7. You do silent “activities” “together.” Your perfect day is taking the train to the city, shopping, and grabbing a drink before going back home. His is sitting in a dark coffee shop and reading a book, with you next to him, without any talking, for two+ hours.
8. Going out with large groups of people is not high on their list of priorities. Large groups of people scare introverts. The chance of being blindsided by suddenly becoming the center of 10+ people’s attention is way too real.
9. You have a bond they don’t share with a million other people. You never get the feeling that someone else has the same thing you have with your introverted significant other. The introvert’s affection is only for you — all bonds outside of your relationship are real, but they’re distinct from yours. You’re free from feeling threatened by what other people share with him, because you’re positive that what you have together is unique.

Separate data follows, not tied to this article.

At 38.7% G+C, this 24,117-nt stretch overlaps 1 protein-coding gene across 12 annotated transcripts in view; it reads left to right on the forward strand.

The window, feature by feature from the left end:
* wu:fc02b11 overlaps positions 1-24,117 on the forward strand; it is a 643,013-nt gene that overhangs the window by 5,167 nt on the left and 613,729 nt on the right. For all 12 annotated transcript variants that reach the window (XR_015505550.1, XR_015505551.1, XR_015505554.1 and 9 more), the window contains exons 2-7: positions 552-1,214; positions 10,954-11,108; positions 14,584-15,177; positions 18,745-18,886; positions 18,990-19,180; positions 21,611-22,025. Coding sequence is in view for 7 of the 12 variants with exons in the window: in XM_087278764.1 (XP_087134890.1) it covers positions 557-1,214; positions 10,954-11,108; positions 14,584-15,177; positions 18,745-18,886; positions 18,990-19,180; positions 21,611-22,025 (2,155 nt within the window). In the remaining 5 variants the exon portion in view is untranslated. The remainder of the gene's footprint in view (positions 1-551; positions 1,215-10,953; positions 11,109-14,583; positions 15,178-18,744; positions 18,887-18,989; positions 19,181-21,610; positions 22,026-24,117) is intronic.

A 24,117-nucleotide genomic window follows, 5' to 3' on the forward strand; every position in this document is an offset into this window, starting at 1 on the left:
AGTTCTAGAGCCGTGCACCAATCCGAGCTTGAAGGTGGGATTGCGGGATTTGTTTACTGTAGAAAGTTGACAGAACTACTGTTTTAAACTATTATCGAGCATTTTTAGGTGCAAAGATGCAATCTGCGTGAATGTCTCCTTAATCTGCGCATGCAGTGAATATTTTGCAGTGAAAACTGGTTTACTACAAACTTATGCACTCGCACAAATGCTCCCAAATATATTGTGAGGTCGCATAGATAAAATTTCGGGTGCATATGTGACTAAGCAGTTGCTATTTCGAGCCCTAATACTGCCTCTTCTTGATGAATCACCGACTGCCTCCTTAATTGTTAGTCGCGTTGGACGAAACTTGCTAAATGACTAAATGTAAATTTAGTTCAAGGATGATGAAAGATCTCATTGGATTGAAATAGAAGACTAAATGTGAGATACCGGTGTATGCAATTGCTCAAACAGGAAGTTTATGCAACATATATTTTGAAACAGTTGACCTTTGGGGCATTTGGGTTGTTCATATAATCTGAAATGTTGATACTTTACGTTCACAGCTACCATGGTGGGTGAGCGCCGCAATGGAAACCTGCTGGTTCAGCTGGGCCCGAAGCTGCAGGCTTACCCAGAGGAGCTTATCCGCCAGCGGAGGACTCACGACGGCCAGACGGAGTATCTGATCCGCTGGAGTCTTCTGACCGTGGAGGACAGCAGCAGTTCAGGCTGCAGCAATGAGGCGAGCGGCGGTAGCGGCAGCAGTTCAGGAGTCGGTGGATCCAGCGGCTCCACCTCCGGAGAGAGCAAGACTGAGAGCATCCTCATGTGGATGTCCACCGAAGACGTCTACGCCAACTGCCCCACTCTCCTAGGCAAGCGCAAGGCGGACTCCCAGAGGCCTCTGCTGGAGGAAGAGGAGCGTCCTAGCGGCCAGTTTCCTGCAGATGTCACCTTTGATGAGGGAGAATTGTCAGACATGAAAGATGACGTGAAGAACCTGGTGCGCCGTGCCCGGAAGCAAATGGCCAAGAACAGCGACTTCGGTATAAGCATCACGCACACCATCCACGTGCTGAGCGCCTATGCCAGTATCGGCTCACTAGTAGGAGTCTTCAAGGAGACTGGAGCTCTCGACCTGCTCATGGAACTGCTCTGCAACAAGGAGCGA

10. You lose fights because you’re not thinking about your answers before you say them, but they are. “Losing” any one fight is a totally superficial and unhealthy way to judge your relationship, but as it’s happening, most people in relationships sorta want to win. This sucks for you, because when you’re fighting with your introverted significant other, her words are measured, disarming jabs that continually burst your logical bubble, while your words are stream-of-consciousness emergency-style fight-to-win psychobabble that you swear the introvert’s laughing at with her internal monologue.